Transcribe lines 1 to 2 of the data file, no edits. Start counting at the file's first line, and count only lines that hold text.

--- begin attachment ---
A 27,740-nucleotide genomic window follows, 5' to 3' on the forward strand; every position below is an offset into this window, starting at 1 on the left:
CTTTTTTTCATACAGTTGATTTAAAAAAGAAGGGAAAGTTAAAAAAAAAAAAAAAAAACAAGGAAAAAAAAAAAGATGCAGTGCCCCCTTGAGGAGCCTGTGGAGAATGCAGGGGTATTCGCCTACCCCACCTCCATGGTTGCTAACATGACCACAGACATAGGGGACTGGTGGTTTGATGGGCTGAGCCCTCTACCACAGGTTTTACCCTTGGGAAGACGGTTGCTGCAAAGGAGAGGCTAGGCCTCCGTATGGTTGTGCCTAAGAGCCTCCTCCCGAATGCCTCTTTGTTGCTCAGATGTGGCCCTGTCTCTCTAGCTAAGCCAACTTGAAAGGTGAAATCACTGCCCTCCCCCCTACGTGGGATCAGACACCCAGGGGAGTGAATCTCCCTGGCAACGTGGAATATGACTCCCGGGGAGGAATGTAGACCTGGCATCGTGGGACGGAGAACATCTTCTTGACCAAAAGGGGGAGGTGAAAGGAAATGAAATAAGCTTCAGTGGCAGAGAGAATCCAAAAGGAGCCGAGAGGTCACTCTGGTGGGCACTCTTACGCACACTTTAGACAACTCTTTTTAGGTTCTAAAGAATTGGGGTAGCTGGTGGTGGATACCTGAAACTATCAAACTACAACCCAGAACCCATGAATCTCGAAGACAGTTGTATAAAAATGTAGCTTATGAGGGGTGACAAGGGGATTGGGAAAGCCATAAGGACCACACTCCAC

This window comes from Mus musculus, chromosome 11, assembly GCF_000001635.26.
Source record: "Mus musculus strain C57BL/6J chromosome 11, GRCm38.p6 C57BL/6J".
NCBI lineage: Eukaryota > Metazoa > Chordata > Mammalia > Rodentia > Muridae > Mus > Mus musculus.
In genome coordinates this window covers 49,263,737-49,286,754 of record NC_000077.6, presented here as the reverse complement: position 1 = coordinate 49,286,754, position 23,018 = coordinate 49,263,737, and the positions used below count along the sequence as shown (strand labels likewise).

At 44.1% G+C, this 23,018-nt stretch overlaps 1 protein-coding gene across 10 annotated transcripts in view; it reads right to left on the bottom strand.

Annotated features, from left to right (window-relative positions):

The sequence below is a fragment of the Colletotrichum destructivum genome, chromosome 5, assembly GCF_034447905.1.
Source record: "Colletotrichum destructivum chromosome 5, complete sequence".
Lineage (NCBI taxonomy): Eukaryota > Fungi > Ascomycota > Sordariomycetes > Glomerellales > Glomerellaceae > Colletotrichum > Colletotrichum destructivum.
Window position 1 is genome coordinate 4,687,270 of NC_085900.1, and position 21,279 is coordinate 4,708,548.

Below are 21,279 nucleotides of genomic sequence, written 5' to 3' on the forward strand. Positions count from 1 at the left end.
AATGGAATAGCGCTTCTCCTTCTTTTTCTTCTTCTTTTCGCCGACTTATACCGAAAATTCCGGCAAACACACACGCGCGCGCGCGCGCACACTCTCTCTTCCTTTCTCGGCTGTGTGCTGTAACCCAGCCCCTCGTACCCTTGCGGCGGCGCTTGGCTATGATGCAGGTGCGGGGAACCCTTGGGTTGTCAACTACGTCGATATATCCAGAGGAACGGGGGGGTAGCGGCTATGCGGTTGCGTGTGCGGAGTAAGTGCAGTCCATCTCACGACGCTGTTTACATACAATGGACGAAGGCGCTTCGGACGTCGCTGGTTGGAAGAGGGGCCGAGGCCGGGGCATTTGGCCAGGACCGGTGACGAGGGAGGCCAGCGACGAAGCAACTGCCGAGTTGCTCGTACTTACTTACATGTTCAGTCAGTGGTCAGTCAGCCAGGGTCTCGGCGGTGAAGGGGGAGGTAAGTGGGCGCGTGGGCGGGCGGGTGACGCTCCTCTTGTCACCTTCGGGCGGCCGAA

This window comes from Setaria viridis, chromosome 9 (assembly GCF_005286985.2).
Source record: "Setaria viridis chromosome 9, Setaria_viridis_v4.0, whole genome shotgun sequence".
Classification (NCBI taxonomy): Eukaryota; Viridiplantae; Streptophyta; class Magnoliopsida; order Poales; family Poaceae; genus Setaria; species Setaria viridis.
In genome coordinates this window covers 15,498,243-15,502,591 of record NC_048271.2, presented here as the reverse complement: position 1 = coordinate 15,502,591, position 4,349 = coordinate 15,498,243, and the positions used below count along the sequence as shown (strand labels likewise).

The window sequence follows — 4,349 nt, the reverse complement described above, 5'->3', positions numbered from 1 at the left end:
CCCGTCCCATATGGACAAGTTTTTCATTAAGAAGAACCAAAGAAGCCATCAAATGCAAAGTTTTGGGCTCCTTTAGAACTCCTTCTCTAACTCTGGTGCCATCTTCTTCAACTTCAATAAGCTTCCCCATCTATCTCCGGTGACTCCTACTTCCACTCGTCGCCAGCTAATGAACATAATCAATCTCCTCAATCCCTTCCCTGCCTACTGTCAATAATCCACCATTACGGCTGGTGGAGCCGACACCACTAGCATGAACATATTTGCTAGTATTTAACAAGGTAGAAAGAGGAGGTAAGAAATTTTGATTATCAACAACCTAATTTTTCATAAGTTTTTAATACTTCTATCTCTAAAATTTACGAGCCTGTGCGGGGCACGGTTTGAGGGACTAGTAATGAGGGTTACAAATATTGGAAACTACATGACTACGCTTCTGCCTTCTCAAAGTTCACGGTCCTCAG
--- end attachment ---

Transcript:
A 27,740-nucleotide genomic window follows, 5' to 3' on the forward strand; every position below is an offset into this window, starting at 1 on the left:
CTTTTTTTCATACAGTTGATTTAAAAAAGAAGGGAAAGTTAAAAAAAAAAAAAAAAAACAAGGAAAAAAAAAAAGATGCAGTGCCCCCTTGAGGAGCCTGTGGAGAATGCAGGGGTATTCGCCTACCCCACCTCCATGGTTGCTAACATGACCACAGACATAGGGGACTGGTGGTTTGATGGGCTGAGCCCTCTACCACAGGTTTTACCCTTGGGAAGACGGTTGCTGCAAAGGAGAGGCTAGGCCTCCGTATGGTTGTGCCTAAGAGCCTCCTCCCGAATGCCTCTTTGTTGCTCAGATGTGGCCCTGTCTCTCTAGCTAAGCCAACTTGAAAGGTGAAATCACTGCCCTCCCCCCTACGTGGGATCAGACACCCAGGGGAGTGAATCTCCCTGGCAACGTGGAATATGACTCCCGGGGAGGAATGTAGACCTGGCATCGTGGGACGGAGAACATCTTCTTGACCAAAAGGGGGAGGTGAAAGGAAATGAAATAAGCTTCAGTGGCAGAGAGAATCCAAAAGGAGCCGAGAGGTCACTCTGGTGGGCACTCTTACGCACACTTTAGACAACTCTTTTTAGGTTCTAAAGAATTGGGGTAGCTGGTGGTGGATACCTGAAACTATCAAACTACAACCCAGAACCCATGAATCTCGAAGACAGTTGTATAAAAATGTAGCTTATGAGGGGTGACAAGGGGATTGGGAAAGCCATAAGGACCACACTCCAC